While this might sound quite dour, it is Mr. Rudnick's gift to buoy the production with humor, joy and energy. And he is more than aided by an astoundingly talented cast. Alan Tudyk tackles the role of Adam with a boy-like wonder at everything new and a childlike fear of what he has unleashed. We see the new world through his eyes, and he makes the journey enchanting. Likewise, Jay Goede, in the less rewarding role of Steve, has less naiveté to play from and more issues to confront. He does so without alienating the audience - no small feat. (And the bodies on these guys during the nude scene...yikes!) As Jane, the aggressive partner of Mabel, Becky Ann Baker gives a forceful, hysterically compelling performance. Her tour-de-force comes during the Second Act in a semi-nude monologue (trust me, you'll know it when you see it). And Kathryn Meisle, as the sweet, angelic Mabel, is well, sweet and angelic.

The "supporting" cast, doing extra duty by playing a variety of characters throughout the performance, is wonderful. Special attention needs to be paid the marvelously droll Peter Bartlett, whose turns as the "swishy" Pharaoh and, in the Second Act, Trey Pomfret, are absolute gold. Mr. Bartlett has comic timing to die for, and wrings every laugh out of his very funny roles.

Truth to tell, The Most Fabulous Story Ever Told isn't for everyone. Almost any comedy with religious overtones is bound to step on somebody's toes. However, should you want sparkling wit and feel safe in assuming that even the Creator can laugh at his Creations when they are presented in this charming a fashion, then I suggest you get to the Minetta Lane Theatre as quickly as possible.

Minetta Lane Theatre, 18 Minetta Lane. Tuesday through Friday at 8 P.M., Saturdays at 7 and 10 P.M., Sundays at 3 and 7 P.M. Tickets $35 - $47.50.

Tidbits: Ziegfeld Follies of 1936 opens this Thursday as part of the Encore series at City Center. In 1936 the musical starred Bob Hope, Eve Arden, Fanny Brice and Josephine Baker and while most garnered good reviews Baker was singled out by Brooks Atkinson: "Her singing is only a squeak in the dark and her dancing is only the pain of an artist." The present cast stars Christine Ebersole, Ruthie Henshall, Howard McGillan, Stephanie Pope, Mary Testa, Peter Scolari and Karen Ziemba among others. 6 performances only of this Ira Gerswhin tuner which is 1 more than the original 1936 run.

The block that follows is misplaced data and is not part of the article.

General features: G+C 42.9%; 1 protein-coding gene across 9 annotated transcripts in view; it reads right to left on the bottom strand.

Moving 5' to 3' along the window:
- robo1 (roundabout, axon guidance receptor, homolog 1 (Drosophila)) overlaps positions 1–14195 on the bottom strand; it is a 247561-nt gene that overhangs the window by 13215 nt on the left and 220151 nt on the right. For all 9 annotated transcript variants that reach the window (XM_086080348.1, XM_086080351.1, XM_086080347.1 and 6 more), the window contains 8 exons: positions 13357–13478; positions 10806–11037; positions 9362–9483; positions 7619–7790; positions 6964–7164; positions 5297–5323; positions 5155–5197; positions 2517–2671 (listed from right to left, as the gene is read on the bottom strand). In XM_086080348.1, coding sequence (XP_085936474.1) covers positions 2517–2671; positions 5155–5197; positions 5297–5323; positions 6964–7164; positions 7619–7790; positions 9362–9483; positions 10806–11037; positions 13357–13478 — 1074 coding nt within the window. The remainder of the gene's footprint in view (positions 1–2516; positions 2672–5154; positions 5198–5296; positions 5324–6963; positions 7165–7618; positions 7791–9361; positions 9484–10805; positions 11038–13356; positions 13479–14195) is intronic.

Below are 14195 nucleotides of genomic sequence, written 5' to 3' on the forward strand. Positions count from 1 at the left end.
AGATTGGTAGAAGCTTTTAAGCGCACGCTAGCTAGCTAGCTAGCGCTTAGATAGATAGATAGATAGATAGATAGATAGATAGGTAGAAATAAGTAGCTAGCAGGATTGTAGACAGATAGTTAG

Malachy McCourt joins the cast of A Couple of Blaguards up at the Triad Theatre on W. 72nd Street. He and brother Frank (Angela's Ashes) wrote this comedy.

Andrew Lloyd Webber turns 51 on Monday, the same day the Variety Ad appears for the Michael Crawford Phantom Movie Campaign. Now, there's a birthday greeting!

Last chance to catch Titanic at the Lunt-Fontanne Theatre. The 5 time Tony Winning musical closes after 9 more performances before it sets sail to ports of call in Seattle, Chicago, Boston and 46 other cities through the fall of 2000. There will be international productions in Japan, Holland, England, Germany and Australia. Sail on Titanic!

The Oliver Award winning Best Play, The Weir, previews this Tuesday at the Walter Kerr Theatre. "Sheer Theatrical Magic" says the London Daily Telegraph.

You're A Good Man Charlie Brown plays 3 performances on Saturdays with the first performance at 11 AM, then again at 3:30 PM and finally at 8 PM. It's at the Ambassador Theatre. Dark, Mondays and Tuesdays. $20.00 student rush tix available at Box Office.

Did I hear right? Baayork Lee, an original castmember from 1975's A Chorus Line, and long associated with directing road companies since, is thinking about bringing the musical back to Broadway?

Join us in our newest section on Talkin' Broadway - CABARET where we chat with MAC Award nominee Tom Andersen. You'll also be able to hear in Real Audio Tom's amazing version of "Storybook" from The Scarlet Pimpernel. MAC Awards are April 5th.

See you Thursday!